James and the Giant Corn Genetics: Studying the Source Code of Nature

January 13, 2010

No strawberry genome ::sniff::

Filed under: Site Business — James @ 12:26 am

From the article on the genome at scienceblog.com:

Contrary to the information posted in the article on January 11, 2010, the strawberry genome sequence has not been completed or released.

The news release above was a premature and highly inaccurate dissemination from the USDA. The strawberry genome has not been published, it has not been released, and analysis is not complete.

The genome of diploid strawberry (Fragaria vesca) will be sequenced and released in 2010. The effort was led by an international consortium representing over 40 institutions and the efforts of countless researchers. Details can be found at strawberry.vbi.vt.edu.

A formal presentation of the current state of the draft sequence was presented by Dr. Vladimir Shulaev at the Plant Animal Genome Conference in San Diego on December 9th, 2010 (editor’s note: as pointed out in the comments this was almost certainly intended to read January 9th, 2010). This presentation was potentially misinterpreted as a formal announcement, and a conversation with a scientist on the project laced the above article with inaccurate interpretations.

The draft sequence will be published shortly after complete analysis and peer review. The above article is not accurate in many facets and should not in any way be considered representative of the scientific efforts of the Strawberry Genome Sequencing Consortium.

The work was also supported by many organizations in addition to Roche, with substantial financial and other commitments from sources including (but absolutely not limited to) Virginia Tech, IASMA Research Center (Italy) University of Florida, Driscoll’s Strawberry Associates, Plant and Food Research (New Zealand) and the USDA.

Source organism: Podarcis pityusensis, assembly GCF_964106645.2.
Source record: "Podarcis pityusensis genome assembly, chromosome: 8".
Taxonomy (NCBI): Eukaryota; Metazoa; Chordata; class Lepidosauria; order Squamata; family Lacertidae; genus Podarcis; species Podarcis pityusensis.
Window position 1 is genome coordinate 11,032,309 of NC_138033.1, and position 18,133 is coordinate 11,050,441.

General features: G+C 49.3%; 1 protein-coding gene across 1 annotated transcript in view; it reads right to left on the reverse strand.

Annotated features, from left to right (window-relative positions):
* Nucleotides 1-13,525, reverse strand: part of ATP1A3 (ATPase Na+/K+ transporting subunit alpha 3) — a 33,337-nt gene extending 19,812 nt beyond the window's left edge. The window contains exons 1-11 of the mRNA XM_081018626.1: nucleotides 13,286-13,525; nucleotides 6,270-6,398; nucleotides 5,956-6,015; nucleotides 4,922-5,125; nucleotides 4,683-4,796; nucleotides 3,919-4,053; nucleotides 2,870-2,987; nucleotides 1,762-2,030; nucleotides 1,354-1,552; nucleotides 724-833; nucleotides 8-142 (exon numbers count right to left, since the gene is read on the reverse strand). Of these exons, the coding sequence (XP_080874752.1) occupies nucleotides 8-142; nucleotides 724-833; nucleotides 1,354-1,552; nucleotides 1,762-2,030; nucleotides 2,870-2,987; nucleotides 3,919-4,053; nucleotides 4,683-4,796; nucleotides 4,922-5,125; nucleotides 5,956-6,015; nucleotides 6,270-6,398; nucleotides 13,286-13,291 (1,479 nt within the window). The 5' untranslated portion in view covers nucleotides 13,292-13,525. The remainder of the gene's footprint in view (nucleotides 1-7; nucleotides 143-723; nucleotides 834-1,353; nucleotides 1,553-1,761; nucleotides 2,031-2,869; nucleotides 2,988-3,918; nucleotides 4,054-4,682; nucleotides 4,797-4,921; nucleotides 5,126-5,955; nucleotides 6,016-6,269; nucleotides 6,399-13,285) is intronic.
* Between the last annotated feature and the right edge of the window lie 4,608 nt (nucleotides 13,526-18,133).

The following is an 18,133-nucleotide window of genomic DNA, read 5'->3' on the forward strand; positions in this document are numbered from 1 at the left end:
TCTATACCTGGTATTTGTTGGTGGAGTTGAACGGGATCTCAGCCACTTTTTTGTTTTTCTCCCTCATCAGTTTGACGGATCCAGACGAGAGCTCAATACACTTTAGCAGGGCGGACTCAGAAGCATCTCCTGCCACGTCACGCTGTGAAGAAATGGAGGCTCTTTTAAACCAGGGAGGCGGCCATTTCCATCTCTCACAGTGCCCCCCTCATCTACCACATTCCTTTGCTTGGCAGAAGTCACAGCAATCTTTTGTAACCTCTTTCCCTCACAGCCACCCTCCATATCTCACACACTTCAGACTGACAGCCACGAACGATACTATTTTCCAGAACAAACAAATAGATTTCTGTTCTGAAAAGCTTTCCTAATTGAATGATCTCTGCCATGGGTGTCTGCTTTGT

A formal retraction of the initial press release is being pursued.

Kevin M. Folta
University of Florida, on behalf of Dr. Vladimir Shulaev and the Strawberry Genome Sequencing Consortium

From the outside it is hard to know exactly what happened but clearly SOMEONE jumped the gun and the internet echo chamber, of which I’m apparently now a component, swung into motion.

My apologies go out to everyone involved in the strawberry genome sequencing project, and anyone who was reading about the woodland strawberry genome here who got as excited as I did about the possibilities.

I’d still be fascinated to load a pre-release version of the strawberry genome into CoGe when/if it becomes available. And speaking as someone who has done gene annotation work previously on an newly sequenced genome CoGe is a GREAT tool to have  when one is sanity checking gene models and contig assembly.


  1. James,

    Thanks a lot. You’re right, someone jumped the gun with a press release. They are not completely incorrect in that we’re extremely close!

    We’ll definitely give you pre-release information for CoGe analysis. I think you’ll find that the gene models are particularly robust and assembly is quite good. This was a pass-the-hat-and-pay-for-a-genome effort done 100% with short read sequencing. This community effort makes it really rather unique.

    Thanks for your post.

    Kevin Folta
    for the Strawberry Genome Sequencing Consortium

    Comment by Kevin Folta — January 13, 2010 @ 5:52 am

  2. Wow! I am very impressed that Dr. Vladimir Shulaev was able to give a talk almost a year into the future! I thought they would be done by sometime before December based on this press release, odd that it (his talk, in the future) will only be about the draft. They must be about to run into some problems. Makes you wonder how misinformation could get started in the first place.

    Comment by Greg — January 13, 2010 @ 9:14 am

  3. Heh.

    You raise a good point Greg. Hopefully this date, that I too presume is a a mix up between December and January, won’t go viral and be used by others to dispute the existence and/or safety for human observation of the woodland strawberry genome when it gets released to the public. 😉

    Comment by James — January 13, 2010 @ 9:26 am

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